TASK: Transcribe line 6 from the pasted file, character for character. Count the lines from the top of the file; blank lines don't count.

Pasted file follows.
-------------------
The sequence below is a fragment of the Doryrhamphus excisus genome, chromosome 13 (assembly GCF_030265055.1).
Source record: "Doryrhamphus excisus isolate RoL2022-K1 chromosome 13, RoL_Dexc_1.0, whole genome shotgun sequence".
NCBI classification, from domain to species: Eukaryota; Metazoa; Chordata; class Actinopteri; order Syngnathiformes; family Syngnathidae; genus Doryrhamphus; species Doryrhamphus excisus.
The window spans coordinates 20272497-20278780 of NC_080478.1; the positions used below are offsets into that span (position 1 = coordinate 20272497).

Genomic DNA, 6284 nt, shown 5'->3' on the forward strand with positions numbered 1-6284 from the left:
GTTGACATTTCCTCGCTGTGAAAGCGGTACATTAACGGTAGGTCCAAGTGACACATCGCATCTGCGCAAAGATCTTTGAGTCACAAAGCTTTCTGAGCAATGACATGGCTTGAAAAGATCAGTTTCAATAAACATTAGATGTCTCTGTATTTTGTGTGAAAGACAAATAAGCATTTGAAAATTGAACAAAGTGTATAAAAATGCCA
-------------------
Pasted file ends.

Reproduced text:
GTTGACATTTCCTCGCTGTGAAAGCGGTACATTAACGGTAGGTCCAAGTGACACATCGCATCTGCGCAAAGATCTTTGAGTCACAAAGCTTTCTGAGCAATGACATGGCTTGAAAAGATCAGTTTCAATAAACATTAGATGTCTCTGTATTTTGTGTGAAAGACAAATAAGCATTTGAAAATTGAACAAAGTGTATAAAAATGCCA